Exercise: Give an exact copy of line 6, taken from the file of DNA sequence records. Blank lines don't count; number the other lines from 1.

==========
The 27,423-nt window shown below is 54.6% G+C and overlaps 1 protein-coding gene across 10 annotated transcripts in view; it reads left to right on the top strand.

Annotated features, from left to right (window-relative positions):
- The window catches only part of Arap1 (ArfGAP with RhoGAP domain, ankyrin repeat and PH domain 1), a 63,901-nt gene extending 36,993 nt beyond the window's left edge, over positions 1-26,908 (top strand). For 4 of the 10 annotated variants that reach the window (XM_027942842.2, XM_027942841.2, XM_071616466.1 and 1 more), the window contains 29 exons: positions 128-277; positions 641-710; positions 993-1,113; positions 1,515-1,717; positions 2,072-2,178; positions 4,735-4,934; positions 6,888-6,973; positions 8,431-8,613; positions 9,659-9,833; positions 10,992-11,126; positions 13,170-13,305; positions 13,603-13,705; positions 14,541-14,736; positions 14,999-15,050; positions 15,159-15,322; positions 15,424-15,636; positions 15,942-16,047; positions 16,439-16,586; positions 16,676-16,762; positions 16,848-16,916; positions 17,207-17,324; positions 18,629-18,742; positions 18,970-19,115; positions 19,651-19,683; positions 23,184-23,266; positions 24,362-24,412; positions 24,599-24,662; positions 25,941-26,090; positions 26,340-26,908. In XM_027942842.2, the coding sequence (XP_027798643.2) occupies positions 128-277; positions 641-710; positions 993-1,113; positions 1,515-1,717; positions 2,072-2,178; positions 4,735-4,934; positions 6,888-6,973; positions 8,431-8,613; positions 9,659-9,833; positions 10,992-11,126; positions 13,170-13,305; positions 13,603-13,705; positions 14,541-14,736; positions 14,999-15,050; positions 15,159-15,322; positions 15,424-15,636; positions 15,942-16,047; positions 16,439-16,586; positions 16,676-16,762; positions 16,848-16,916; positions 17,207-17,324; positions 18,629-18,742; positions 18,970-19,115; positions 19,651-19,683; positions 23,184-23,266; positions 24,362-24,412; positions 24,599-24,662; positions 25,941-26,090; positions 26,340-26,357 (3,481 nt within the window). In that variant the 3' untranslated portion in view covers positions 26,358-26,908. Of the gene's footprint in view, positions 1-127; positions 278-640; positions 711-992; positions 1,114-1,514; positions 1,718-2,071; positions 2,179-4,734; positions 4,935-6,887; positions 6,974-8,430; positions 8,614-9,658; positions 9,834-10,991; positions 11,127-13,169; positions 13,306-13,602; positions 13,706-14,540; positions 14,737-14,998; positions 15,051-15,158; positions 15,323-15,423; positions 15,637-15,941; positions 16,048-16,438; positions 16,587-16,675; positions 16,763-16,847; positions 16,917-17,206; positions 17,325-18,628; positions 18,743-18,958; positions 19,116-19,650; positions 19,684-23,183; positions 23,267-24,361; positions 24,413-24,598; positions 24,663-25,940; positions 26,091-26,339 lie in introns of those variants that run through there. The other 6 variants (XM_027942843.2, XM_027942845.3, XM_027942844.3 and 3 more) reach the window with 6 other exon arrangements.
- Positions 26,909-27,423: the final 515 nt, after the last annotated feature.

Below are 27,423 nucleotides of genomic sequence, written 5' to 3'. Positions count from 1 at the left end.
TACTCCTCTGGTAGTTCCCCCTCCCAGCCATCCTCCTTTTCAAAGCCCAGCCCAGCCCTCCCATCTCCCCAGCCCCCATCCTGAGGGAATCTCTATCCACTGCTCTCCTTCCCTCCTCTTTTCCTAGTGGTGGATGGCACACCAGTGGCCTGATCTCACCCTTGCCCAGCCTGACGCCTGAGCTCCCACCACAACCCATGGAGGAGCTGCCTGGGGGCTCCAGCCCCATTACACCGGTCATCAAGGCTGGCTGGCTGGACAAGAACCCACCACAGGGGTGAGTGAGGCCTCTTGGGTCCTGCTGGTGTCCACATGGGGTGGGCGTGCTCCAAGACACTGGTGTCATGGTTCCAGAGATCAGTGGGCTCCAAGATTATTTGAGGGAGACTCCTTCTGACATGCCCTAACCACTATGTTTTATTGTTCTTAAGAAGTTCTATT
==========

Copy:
TACTCCTCTGGTAGTTCCCCCTCCCAGCCATCCTCCTTTTCAAAGCCCAGCCCAGCCCTCCCATCTCCCCAGCCCCCATCCTGAGGGAATCTCTATCCACTGCTCTCCTTCCCTCCTCTTTTCCTAGTGGTGGATGGCACACCAGTGGCCTGATCTCACCCTTGCCCAGCCTGACGCCTGAGCTCCCACCACAACCCATGGAGGAGCTGCCTGGGGGCTCCAGCCCCATTACACCGGTCATCAAGGCTGGCTGGCTGGACAAGAACCCACCACAGGGGTGAGTGAGGCCTCTTGGGTCCTGCTGGTGTCCACATGGGGTGGGCGTGCTCCAAGACACTGGTGTCATGGTTCCAGAGATCAGTGGGCTCCAAGATTATTTGAGGGAGACTCCTTCTGACATGCCCTAACCACTATGTTTTATTGTTCTTAAGAAGTTCTATT